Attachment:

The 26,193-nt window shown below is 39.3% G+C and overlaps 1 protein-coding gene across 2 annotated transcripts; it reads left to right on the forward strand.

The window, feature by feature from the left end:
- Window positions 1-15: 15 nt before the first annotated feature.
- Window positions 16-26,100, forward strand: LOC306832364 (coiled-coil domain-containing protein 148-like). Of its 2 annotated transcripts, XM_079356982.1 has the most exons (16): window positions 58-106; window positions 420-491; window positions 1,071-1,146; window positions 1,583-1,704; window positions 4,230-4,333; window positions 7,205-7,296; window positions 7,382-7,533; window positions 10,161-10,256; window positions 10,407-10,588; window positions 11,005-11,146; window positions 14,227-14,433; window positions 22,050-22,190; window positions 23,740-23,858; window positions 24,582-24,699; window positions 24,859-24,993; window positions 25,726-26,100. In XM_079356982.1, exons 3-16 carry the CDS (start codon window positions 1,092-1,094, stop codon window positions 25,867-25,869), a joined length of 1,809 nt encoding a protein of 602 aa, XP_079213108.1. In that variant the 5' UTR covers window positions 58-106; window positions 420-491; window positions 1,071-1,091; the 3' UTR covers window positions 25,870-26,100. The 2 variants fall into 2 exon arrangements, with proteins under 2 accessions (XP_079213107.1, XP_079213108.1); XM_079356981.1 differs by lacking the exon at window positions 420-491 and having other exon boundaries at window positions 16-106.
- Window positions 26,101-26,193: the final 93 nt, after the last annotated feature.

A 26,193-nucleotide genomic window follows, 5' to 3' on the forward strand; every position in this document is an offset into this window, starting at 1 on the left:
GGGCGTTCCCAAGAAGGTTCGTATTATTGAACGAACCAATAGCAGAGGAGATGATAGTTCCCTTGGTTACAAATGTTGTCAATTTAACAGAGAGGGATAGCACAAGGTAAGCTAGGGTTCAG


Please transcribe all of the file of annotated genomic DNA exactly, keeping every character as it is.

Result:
The 26,193-nt window shown below is 39.3% G+C and overlaps 1 protein-coding gene across 2 annotated transcripts; it reads left to right on the forward strand.

The window, feature by feature from the left end:
- Window positions 1-15: 15 nt before the first annotated feature.
- Window positions 16-26,100, forward strand: LOC306832364 (coiled-coil domain-containing protein 148-like). Of its 2 annotated transcripts, XM_079356982.1 has the most exons (16): window positions 58-106; window positions 420-491; window positions 1,071-1,146; window positions 1,583-1,704; window positions 4,230-4,333; window positions 7,205-7,296; window positions 7,382-7,533; window positions 10,161-10,256; window positions 10,407-10,588; window positions 11,005-11,146; window positions 14,227-14,433; window positions 22,050-22,190; window positions 23,740-23,858; window positions 24,582-24,699; window positions 24,859-24,993; window positions 25,726-26,100. In XM_079356982.1, exons 3-16 carry the CDS (start codon window positions 1,092-1,094, stop codon window positions 25,867-25,869), a joined length of 1,809 nt encoding a protein of 602 aa, XP_079213108.1. In that variant the 5' UTR covers window positions 58-106; window positions 420-491; window positions 1,071-1,091; the 3' UTR covers window positions 25,870-26,100. The 2 variants fall into 2 exon arrangements, with proteins under 2 accessions (XP_079213107.1, XP_079213108.1); XM_079356981.1 differs by lacking the exon at window positions 420-491 and having other exon boundaries at window positions 16-106.
- Window positions 26,101-26,193: the final 93 nt, after the last annotated feature.

A 26,193-nucleotide genomic window follows, 5' to 3' on the forward strand; every position in this document is an offset into this window, starting at 1 on the left:
GGGCGTTCCCAAGAAGGTTCGTATTATTGAACGAACCAATAGCAGAGGAGATGATAGTTCCCTTGGTTACAAATGTTGTCAATTTAACAGAGAGGGATAGCACAAGGTAAGCTAGGGTTCAG